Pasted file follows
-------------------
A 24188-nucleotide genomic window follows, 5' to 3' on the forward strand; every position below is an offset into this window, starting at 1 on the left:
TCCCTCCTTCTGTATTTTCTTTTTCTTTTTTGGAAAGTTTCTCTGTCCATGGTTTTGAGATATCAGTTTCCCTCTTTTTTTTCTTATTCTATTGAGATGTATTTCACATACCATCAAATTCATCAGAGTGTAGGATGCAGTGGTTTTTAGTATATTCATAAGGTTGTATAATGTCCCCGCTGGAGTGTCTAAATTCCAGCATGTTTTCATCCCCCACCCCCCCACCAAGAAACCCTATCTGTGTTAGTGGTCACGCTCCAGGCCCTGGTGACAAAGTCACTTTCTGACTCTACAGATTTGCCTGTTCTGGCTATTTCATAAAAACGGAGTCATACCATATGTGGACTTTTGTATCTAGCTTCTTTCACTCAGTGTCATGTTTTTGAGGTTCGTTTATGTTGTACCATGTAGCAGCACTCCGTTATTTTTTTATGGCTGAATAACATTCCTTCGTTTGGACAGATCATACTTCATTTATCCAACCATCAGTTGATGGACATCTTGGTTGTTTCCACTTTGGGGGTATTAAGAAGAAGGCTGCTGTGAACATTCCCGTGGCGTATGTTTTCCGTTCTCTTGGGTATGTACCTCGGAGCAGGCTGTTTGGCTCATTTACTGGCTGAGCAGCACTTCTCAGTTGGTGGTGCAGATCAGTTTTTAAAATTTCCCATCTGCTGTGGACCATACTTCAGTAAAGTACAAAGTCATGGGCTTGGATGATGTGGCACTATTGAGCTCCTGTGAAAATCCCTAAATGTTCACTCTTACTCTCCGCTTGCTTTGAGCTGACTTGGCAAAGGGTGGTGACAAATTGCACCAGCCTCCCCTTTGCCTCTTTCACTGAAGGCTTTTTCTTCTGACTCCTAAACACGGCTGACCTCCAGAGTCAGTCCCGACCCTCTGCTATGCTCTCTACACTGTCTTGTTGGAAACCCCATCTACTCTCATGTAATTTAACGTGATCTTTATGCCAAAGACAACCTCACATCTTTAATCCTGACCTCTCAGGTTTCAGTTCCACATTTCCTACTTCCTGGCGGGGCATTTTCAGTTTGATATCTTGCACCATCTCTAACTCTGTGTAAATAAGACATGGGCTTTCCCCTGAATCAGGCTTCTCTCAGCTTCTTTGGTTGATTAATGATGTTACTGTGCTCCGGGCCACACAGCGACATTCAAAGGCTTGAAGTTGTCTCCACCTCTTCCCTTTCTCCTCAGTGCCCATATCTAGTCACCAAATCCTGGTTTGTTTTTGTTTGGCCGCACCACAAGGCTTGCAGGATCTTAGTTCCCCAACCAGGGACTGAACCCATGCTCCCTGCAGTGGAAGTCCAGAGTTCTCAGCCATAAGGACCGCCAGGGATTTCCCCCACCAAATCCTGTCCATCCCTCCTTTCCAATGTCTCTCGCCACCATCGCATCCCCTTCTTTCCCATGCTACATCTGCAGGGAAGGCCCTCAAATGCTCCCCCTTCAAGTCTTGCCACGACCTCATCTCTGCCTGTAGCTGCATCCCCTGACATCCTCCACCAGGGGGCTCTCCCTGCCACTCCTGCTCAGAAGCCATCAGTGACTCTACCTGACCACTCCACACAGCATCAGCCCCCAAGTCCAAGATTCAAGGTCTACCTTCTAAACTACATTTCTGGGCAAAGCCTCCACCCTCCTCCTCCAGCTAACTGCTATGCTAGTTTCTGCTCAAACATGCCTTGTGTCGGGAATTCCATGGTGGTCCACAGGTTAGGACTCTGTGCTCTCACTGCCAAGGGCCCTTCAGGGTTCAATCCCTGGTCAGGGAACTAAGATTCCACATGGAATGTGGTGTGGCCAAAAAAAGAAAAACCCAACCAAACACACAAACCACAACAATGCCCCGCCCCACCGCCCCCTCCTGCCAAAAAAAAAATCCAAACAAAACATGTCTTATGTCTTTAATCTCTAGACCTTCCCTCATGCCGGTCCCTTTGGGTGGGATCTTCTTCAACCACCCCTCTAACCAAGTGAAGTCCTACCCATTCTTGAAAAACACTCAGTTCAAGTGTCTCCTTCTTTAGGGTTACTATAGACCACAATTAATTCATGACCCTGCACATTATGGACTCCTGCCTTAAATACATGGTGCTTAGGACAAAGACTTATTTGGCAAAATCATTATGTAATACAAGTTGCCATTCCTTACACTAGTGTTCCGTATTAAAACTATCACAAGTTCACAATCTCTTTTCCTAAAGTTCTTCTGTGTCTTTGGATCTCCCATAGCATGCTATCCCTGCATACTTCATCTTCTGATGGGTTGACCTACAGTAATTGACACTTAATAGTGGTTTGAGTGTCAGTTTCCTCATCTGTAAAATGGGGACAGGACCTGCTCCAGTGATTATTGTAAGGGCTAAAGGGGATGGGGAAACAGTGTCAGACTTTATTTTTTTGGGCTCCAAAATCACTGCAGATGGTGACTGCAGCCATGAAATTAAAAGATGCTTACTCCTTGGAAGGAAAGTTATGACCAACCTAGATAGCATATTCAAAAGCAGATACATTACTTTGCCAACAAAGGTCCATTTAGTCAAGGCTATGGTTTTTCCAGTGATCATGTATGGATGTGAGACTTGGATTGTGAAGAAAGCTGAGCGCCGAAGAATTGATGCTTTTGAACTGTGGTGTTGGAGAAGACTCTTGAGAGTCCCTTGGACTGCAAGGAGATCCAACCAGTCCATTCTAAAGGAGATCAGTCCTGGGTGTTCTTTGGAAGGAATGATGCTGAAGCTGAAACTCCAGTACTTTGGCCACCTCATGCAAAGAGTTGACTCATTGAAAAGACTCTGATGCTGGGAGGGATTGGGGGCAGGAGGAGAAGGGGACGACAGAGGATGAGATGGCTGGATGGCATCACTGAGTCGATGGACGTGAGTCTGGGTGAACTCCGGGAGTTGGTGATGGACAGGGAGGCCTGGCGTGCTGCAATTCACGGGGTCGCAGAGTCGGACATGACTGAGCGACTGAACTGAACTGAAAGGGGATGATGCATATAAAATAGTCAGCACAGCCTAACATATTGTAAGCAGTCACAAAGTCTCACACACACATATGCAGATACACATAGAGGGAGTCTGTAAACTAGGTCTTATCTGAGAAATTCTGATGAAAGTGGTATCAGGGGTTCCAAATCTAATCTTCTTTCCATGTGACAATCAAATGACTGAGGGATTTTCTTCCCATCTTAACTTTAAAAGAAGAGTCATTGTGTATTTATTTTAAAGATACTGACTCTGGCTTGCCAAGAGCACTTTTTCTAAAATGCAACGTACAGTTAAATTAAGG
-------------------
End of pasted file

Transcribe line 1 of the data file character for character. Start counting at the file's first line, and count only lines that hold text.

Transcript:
A 24188-nucleotide genomic window follows, 5' to 3' on the forward strand; every position below is an offset into this window, starting at 1 on the left: